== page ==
Led by R.J. Rice, aka the Wiz, R.J.'s Latest Arrival were a Detroit-based band that placed 17 singles on Billboard's R&B chart from 1981 through 1990. Rice played keyboards and sang, and he arranged, produced, and either wrote or co-wrote the majority of his band's material. Membership included vocalist/guitarist DeDe Leitta (Rice's wife), keyboardist/vocalist Dean Dipierro, bassist Craig Lane (aka C.L. Grand), drummer Rudy Maldonado (aka Rudy Famous), guitarist Paul Munro (aka Fingers), and vocalist Robin Marie Powell. Although they reached the R&B Top Ten with the distinctive "Shackles," "Hold On," and "Off the Hook (With Your Love)," they deserved a greater level of success, likely thwarted by a lack of stable label support. As contemporaries such as Midnight Star and the S.O.S. Band were nurtured primarily by one label, R.J.'s Latest Arrival bounced around to roughly a dozen different independents and majors, many of which were unable to properly market and promote them.
R.J.'s Latest Arrival debuted in the late '70s on Ariola, where they didn't seem to have much creative control. Early singles "Crystal" and "Does She Do It Like She Dances," in which the band resembled Rose Royce on a smaller budget, were written and produced by collaborators outside the group. Once the roles of Rice and his mates expanded, the band quickly developed a funky character of their own, as heard on the independent releases "Ultimate Masterpiece" and "Wind Me Up." The latter, a slice of free-spirited synth funk given wider release through licensing to Buddah, was the band's first A-side to chart, though it peaked at only 59. Equally pleasurable tracks such as "Body Snatcher" and "Aerobic Dancin' (Keep Dancin')" left commercial impressions of similar size, but "Shackles," released in 1984, gave the band their greatest exposure nationwide. It reached number six and led to a one-album stint with major label Atlantic, as well as a longer but equally unstable period with Manhattan, EMI-Manhattan, and EMI-USA. In addition to two more Top Ten singles, this era was highlighted by "Heaven in Your Arms," among the finest late-'80s ballads.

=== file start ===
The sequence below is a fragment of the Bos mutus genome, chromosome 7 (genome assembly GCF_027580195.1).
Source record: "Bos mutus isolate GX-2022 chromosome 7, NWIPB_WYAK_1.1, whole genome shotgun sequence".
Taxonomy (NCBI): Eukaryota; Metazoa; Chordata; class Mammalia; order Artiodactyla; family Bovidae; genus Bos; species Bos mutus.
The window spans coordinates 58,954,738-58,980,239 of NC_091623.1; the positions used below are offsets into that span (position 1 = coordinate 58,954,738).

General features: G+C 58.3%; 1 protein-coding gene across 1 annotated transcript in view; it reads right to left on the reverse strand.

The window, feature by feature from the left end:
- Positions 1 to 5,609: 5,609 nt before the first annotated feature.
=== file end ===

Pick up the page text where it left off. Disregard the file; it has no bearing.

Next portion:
Following the band's 1990 split, Rice established Barak Records. An outlet for Detroit and metropolitan area rap artists, the label issued recordings by the likes of Slum Village, Phat Kat, and B.R. Gunna, the last of which featured Rice's son, Ralph "Young R.J." Rice, Jr. Apart from some compilation appearances, the discography of R.J.'s Latest Arrival remained elusive. As of the late 2010s, the majority of it was unavailable digitally, and original releases were available primarily through second-hand sources. ~ Andy Kellman